Lead Paint, Asbestos Mitigation Plans Fall Short in Military Family Housing, IG Finds

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Umit Spencer, (left) 88th Civil Engineering housing branch chief, and Eva Nunnally, (right) 88th CE senior officer housing inspector, perform a routine maintenance check of one of the Historic Brick Quarters homes at Wright-Patterson Air Force Base Ohio, March 15, 2017. The Historic Brick Quarters, a horseshoe-shaped complex of officers’ housing was erected in 1934-1935 for the U.S. Army Air Officers of both Patterson Field and adjacent Wright Field, to create much-needed, permanent housing. (U. S. Air Forc
Umit Spencer, (left) 88th Civil Engineering housing branch chief, and Eva Nunnally, (right) 88th CE senior officer housing inspector, perform a routine maintenance check of one of the Historic Brick Quarters homes at Wright-Patterson Air Force Base Ohio, March 15, 2017. The Historic Brick Quarters, a horseshoe-shaped complex of officers’ housing was erected in 1934-1935 for the U.S. Army Air Officers of both Patterson Field and adjacent Wright Field, to create much-needed, permanent housing. (U. S. Air Force photo by Michelle Gigante/Released)

Military families living in 38,000 housing units owned and operated by the U.S. government face health and safety risks such as lead-based paint, asbestos, radon and contaminated drinking water because the services have failed to monitor these threatening living conditions, the Defense Department's Inspector General found.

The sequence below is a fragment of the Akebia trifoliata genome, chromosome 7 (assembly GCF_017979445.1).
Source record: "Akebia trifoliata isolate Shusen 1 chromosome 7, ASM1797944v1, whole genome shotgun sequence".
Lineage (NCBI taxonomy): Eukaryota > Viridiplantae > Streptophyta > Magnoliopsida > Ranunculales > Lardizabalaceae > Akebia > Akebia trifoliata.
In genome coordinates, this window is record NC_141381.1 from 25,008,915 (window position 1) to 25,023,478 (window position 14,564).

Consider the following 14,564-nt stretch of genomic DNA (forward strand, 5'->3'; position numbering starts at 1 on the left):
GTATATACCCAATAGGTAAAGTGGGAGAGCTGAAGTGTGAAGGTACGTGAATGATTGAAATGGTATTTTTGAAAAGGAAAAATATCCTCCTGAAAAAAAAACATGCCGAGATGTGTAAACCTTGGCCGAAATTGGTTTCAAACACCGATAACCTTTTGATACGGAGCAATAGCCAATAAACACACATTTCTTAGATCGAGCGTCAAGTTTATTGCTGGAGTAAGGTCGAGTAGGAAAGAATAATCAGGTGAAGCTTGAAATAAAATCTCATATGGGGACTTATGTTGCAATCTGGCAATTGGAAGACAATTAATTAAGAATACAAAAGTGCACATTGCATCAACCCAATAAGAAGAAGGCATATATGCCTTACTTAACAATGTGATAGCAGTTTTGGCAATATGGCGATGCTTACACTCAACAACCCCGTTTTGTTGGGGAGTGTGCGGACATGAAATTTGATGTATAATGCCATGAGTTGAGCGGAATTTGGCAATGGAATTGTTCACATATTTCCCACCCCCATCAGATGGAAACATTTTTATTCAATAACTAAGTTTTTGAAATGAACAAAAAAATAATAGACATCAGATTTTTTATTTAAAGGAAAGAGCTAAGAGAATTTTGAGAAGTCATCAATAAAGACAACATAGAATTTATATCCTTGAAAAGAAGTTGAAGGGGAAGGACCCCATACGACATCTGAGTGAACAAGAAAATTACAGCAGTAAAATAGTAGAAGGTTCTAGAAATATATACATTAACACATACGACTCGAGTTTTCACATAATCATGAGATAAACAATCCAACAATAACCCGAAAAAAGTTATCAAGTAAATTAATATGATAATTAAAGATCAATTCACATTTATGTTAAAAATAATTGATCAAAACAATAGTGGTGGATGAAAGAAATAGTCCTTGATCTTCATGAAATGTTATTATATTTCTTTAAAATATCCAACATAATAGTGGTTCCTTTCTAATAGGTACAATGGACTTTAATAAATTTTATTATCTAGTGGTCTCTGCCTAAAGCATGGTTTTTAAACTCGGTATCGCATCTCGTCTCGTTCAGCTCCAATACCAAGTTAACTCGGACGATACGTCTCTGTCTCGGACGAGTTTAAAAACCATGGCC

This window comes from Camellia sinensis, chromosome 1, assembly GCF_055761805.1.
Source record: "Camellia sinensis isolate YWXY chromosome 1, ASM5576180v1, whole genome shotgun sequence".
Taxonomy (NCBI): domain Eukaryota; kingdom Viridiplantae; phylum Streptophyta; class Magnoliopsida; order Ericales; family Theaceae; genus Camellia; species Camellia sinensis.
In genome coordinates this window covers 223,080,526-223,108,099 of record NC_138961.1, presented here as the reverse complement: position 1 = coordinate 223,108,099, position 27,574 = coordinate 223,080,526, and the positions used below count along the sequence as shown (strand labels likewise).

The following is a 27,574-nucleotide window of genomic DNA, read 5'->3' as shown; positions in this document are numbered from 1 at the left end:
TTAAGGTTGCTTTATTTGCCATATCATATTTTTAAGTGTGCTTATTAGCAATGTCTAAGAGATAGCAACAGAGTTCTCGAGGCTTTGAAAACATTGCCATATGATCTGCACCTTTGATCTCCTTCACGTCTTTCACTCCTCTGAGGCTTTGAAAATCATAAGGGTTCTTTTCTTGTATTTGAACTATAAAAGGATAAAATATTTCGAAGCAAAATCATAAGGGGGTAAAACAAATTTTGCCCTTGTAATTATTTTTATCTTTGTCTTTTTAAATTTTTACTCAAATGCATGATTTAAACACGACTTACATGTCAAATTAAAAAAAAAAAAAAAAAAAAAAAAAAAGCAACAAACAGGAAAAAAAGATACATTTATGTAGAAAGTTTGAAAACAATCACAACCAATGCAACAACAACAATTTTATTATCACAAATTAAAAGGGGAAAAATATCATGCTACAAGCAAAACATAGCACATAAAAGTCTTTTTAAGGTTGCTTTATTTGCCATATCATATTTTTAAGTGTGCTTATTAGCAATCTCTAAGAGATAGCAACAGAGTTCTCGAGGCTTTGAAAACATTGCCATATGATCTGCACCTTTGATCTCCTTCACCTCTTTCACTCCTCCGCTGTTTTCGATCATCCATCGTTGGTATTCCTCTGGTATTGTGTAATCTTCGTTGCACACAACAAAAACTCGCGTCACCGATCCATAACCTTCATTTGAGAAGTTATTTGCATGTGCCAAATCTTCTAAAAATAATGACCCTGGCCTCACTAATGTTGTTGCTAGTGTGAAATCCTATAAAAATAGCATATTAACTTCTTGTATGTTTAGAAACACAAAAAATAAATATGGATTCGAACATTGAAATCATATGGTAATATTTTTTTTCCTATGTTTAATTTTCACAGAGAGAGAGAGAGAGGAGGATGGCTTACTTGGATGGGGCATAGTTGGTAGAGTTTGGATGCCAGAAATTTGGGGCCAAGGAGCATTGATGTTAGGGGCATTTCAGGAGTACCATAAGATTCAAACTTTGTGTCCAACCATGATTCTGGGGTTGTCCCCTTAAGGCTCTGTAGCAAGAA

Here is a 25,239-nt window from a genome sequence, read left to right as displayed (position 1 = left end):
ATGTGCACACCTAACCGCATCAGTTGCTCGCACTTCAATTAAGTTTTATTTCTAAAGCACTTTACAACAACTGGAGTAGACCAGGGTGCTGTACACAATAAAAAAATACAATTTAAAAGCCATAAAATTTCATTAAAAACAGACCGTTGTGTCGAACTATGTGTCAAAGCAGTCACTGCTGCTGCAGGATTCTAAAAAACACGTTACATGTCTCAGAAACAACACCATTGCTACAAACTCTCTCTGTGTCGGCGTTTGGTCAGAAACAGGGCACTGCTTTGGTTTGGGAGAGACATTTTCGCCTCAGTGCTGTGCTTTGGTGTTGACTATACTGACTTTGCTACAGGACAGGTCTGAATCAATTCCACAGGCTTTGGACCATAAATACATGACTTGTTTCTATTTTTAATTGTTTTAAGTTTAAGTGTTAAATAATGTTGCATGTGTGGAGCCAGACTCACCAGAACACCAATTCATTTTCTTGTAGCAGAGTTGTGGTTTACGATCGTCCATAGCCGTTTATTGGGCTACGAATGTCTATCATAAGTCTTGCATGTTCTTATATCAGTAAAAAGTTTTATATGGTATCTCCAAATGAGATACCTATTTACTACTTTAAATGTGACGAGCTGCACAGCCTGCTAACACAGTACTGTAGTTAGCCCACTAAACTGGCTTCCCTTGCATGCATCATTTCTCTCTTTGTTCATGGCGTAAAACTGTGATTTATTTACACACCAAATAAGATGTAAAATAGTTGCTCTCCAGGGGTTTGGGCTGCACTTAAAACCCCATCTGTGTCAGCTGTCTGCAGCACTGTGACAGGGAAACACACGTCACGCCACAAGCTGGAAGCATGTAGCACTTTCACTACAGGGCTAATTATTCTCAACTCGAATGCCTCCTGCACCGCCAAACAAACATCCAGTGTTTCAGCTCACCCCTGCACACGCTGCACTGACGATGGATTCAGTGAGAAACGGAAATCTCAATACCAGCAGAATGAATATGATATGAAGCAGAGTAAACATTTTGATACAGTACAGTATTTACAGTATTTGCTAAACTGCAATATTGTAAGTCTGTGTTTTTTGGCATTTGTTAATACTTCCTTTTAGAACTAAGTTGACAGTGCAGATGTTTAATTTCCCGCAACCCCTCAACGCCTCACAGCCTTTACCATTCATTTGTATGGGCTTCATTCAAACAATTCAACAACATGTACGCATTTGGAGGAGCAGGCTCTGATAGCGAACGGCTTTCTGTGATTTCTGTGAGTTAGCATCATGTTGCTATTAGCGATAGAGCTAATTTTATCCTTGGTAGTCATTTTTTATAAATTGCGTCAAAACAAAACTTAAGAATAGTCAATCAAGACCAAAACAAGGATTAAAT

Inspectors at seven bases overseas and one in the U.S. found flaking paint that may have carried lead in homes, as well as materials that contained asbestos. They also uncovered problems with the management and mitigation of radon, the naturally occurring element that can seep into homes through foundations and cause lung cancer, and failures in monitoring drinking water supplies.

At Spangdahlem Air Base in Germany, for example, base officials were not testing for legionella, the bacteria that causes Legionnaires' disease, even though U.S. and German government standards require it.

Related: Marine Corps Family Wins $2 Million Lawsuit Over Moldy Base Housing

The issues were so extensive across installations that the IG concluded that other government-run military homes likely have similar issues.

"We believe the deficiencies we identified ... indicate that the potential exists for similar deficiencies in the management of health and safety hazards in government-owned, government-controlled military family housing worldwide," wrote Randolph Stone, the DoD's assistant inspector general for evaluations of space, intelligence, engineering and oversight.

"If the DoD and the services do not improve policies and procedures to identify, mitigate or minimize, monitor, disclose, and oversee health and safety hazards in [this] military family housing, the DoD and the services will continue to risk the health and safety of service members and their families," he wrote.

The report follows a scandal that erupted in 2018 and 2019, exposing health and safety hazards in privatized military housing, to include dangerous levels of lead, mold, pestilence and other problems.

In September 2018, Congress directed the DoD IG to examine the extent of lead contamination in government-owned base housing, which makes up less than 16% of all U.S. military housing worldwide. But the IG decided to extend the scope of its investigation following congressional hearings on privatized housing.